In his State of the Union address Tuesday night, President Obama called for a vote on new legislation designed to prevent gun violence. One of those listening from the House floor was Paul Cook, the newly-elected Congressman who represents Big Bear, where former L.A. police officer Christopher Dorner appears to have made his last stand.
Cook, a Republican, believes the shootout could make his constituents less inclined to support restrictions on guns.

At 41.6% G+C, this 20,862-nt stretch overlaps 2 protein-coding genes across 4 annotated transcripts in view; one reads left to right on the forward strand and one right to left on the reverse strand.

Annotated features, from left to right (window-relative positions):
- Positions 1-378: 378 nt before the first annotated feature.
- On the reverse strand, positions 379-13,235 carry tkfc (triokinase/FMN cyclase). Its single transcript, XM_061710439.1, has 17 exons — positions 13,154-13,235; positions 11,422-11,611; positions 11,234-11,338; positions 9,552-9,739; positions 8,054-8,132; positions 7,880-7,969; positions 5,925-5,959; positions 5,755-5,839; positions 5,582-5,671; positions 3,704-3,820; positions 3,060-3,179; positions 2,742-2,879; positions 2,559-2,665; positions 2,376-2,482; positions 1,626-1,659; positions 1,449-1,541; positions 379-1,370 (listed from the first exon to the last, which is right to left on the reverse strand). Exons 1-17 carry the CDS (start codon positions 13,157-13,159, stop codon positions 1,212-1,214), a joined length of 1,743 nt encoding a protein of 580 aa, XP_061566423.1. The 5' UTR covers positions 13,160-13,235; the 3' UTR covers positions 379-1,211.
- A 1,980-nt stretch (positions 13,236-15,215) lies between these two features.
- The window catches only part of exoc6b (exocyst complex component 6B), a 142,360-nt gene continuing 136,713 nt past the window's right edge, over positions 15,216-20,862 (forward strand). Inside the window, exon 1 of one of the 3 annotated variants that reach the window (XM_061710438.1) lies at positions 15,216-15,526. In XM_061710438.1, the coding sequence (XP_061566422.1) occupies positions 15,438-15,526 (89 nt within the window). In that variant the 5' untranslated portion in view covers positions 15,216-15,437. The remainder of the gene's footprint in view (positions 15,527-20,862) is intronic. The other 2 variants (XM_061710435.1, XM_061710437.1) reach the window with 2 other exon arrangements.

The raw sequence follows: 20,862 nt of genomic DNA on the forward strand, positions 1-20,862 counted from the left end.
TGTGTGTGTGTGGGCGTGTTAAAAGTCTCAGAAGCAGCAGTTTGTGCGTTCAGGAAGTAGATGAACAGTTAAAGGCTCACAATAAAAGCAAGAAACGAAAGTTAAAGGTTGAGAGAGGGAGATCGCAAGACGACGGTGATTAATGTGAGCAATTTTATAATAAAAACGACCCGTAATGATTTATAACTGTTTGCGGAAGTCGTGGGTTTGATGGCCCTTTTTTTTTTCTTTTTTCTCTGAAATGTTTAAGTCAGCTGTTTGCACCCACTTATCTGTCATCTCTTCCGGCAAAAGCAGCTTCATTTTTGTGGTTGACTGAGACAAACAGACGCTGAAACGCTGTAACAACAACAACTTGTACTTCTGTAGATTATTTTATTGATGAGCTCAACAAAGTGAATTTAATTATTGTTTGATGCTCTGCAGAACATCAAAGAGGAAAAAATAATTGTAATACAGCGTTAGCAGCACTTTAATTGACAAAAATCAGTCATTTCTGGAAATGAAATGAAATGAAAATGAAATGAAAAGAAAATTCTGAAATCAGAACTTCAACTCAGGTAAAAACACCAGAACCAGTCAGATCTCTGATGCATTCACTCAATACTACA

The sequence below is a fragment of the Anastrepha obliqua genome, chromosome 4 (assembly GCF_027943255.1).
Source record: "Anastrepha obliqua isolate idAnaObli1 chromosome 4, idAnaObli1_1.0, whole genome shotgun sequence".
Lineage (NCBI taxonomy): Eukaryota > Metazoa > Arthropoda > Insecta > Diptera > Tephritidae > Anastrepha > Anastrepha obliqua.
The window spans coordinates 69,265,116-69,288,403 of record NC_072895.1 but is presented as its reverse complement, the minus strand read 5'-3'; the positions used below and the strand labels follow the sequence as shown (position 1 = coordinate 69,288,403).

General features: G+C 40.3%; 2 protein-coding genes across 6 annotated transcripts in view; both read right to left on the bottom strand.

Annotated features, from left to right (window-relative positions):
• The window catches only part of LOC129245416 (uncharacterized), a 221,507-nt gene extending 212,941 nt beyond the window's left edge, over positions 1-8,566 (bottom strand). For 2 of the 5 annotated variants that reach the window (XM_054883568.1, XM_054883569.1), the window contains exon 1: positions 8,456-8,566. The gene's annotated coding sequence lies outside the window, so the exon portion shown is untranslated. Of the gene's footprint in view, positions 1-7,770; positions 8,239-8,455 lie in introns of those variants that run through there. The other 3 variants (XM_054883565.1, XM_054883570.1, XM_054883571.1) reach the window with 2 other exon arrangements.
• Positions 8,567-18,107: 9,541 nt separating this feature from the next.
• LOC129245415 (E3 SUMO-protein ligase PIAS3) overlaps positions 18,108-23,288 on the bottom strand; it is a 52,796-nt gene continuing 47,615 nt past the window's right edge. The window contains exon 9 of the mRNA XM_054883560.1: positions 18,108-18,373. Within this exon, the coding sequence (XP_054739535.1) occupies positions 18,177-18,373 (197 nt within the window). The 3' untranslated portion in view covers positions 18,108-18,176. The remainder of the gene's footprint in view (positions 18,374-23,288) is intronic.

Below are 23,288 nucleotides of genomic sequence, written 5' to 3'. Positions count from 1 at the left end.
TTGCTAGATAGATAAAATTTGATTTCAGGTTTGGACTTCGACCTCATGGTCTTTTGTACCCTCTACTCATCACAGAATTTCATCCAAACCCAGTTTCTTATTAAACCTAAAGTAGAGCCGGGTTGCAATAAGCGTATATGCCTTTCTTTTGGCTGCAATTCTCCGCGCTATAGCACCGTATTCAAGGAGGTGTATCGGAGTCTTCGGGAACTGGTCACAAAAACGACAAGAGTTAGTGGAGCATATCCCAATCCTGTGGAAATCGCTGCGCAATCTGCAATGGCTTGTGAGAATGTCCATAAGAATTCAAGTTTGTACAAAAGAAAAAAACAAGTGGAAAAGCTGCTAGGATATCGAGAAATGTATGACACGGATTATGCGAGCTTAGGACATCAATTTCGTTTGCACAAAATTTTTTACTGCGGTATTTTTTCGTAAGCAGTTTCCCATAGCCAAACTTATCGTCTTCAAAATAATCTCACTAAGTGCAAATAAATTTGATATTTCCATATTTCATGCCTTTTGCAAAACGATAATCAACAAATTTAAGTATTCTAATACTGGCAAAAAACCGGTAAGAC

Cook says his first thoughts Tuesday were for the families of the officers shot by Dorner. But the freshman lawmaker says this week’s brush with violence in the San Gabriel mountains doesn’t mean he or his constituents will embrace restrictions on gun ownership.
The immediate reaction of people in the Big Bear area, Cook says, will probably be less support for legislation that limits personal weapons, so "they can defend themselves against somebody that comes in there."
Cook says he wants to look “carefully” at any legislation aimed at reducing gun violence. But targeting guns alone is not enough; he says we've got to look at ourselves as a culture and “examine what we’re doing to produce people” like Dorner.